An 11-year-old carbon registry in the United States has remade itself and launched a new set of accounting rules for companies that want to develop carbon offset projects and trade credits.
What was once called the Greenhouse Gas Registry is now American Carbon Registry, a nonprofit that hopes to position itself as an authority in the U.S. carbon market as the country moves toward adopting a national carbon emissions cap-and-trade program. The group verifies projects that reduce emissions and generates credits for sale.
A carbon cap-and-trade program would require polluters who can't meet government-set emissions requirements to buy credits from those who emit below the limits. The European Union has run a cap-and-trade program since 2003 to nudge businesses into cutting their emissions or paying for failing to do so. The program offers different ways to offset emissions, including investing in cleantech projects, such as renewable energy generation, that are located in developing countries.
Although there is not a national cap-and-trade program in the United States, 10 northeastern states launched a regional program earlier this year (see RGGI Generates $38.5M in Carbon-Permits Sale). Businesses also can buy and sell carbon emissions credits through programs run by private organizations, such as the Chicago Climate Exchange and American Carbon.
American Carbon used the Carbon Market Insights conference in Washington, D.C. on Thursday to announce a set of general rules that will govern emission reduction projects –such as installing solar energy systems or using technology to capture methane gases from landfills – that seek to receive certification for credits that can then be sold. The standards also cover requirements for companies seeking to inventory their emissions and trading credits with one another.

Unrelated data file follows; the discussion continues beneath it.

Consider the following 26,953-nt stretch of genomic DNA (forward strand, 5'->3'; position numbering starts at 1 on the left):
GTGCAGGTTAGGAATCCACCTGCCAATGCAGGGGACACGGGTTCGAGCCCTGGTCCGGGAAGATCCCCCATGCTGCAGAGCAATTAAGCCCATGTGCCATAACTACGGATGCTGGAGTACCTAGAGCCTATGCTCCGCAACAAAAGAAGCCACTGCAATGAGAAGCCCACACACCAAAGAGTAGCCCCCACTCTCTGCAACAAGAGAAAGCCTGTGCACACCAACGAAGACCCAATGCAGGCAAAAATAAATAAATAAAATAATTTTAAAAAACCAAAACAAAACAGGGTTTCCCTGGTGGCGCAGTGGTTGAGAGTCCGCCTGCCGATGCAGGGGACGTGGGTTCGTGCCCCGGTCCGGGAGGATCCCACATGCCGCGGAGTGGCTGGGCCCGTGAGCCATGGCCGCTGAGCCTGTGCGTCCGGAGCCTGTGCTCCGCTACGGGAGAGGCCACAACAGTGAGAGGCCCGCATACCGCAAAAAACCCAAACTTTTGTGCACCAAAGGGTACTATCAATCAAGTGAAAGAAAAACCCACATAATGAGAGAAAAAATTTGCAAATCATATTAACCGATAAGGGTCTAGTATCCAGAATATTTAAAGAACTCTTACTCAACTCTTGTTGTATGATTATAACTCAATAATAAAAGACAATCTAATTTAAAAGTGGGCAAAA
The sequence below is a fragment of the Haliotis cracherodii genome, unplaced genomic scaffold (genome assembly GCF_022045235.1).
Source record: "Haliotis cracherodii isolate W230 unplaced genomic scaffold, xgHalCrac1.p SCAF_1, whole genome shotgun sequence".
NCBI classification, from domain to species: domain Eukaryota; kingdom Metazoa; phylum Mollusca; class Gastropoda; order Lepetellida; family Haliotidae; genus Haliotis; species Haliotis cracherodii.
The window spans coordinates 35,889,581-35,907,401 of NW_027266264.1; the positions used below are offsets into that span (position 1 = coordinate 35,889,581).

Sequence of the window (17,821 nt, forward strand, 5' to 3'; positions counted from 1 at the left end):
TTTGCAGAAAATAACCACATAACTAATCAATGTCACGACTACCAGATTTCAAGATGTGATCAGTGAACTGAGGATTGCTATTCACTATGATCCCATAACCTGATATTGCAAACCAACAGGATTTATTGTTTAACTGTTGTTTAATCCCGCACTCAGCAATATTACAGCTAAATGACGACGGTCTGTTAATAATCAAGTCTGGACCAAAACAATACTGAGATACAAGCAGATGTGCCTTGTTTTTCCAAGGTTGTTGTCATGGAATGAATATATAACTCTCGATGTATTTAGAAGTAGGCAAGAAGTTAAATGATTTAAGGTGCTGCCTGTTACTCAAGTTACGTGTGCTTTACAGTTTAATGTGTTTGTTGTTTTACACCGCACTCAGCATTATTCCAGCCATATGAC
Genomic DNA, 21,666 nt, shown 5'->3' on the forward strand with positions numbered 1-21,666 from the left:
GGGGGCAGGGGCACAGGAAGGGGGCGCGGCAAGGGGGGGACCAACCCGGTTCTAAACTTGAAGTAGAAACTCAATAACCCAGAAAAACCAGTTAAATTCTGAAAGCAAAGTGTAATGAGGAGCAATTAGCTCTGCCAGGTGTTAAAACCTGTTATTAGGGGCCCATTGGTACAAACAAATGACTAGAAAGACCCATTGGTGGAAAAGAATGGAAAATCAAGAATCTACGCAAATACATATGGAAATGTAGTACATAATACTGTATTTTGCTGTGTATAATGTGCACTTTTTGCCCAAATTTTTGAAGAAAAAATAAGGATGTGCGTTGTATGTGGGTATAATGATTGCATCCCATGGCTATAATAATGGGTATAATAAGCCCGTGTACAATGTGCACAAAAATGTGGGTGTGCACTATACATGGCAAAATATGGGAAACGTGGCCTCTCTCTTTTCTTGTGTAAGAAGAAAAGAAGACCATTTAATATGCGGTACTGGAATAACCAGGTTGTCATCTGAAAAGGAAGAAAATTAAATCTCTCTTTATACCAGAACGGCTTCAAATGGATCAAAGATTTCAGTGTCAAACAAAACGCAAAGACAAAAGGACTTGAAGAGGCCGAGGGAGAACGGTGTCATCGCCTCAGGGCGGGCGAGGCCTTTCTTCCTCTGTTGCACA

The nonprofit also plans to issue rules specific to different industries, starting with the forestry and agriculture sectors by the end of this year. In the past, American Carbon didn't have those sector-specific rules in place, said Wiley Barbour, founder and chief technical officer of American Carbon, based in Washington, D.C.
Sectors not covered under its new rules will be judged on a case-by-case basis, Barbour said. American Carbon also accepts projects that qualify under protocols set up by some of the established program, such as the Clean Development Mechanism established under the 1997 Kyoto Protocol by the United Nations.
American Carbon claims to be the oldest carbon offset program in the world. Founded by the Environmental Defense Fund and the Environmental Resources Trust in 1997, the registry has been used by companies and organizations such as utility Entergy, sporting goods giant Nike and the World Bank.
Companies that have bought credits through projects registered with American Carbon include Google, which recently purchased credits from a methane capture project developed by Steuben County in New York.
Barbour's ambition is to build American Carbon as a go-to place for companies that need to abide by a national cap-and-trade program. President-elect Barack Obama supports creating such a program, though how long it will take is anyone's guess.
"The government hasn't been able to send a clear signal on what would be counted as an offset. But everything we do is to prepare companies for a mandatory cap and trade," Barbour said.
With the economy in poor health, analysts and climate change policy advocates are concerned that Obama would delay efforts to create a cap-and-trade system, which could prove costly for businesses.
Barbour, who spent six years in the U.S. Environmental Protection Agency's policy office and directed its U.S. greenhouse gas emissions inventory program, said he doesn't expect the federal government to put a cap-and-trade program to be in place until "maybe 2010." Even after the legislation is passed and signed, the EPA will have to hold public hearings and set rules to carry out the law, the process will likely take two more years, Barbour added.
The three-day Carbon Market Insights conference, which ends Friday, features speakers such as the New York Times columnist Thomas Friedman, chairwoman of the Western Climate Initiative Janice Adair and the chairwoman of the California Air Resources Board Mary Nichols.
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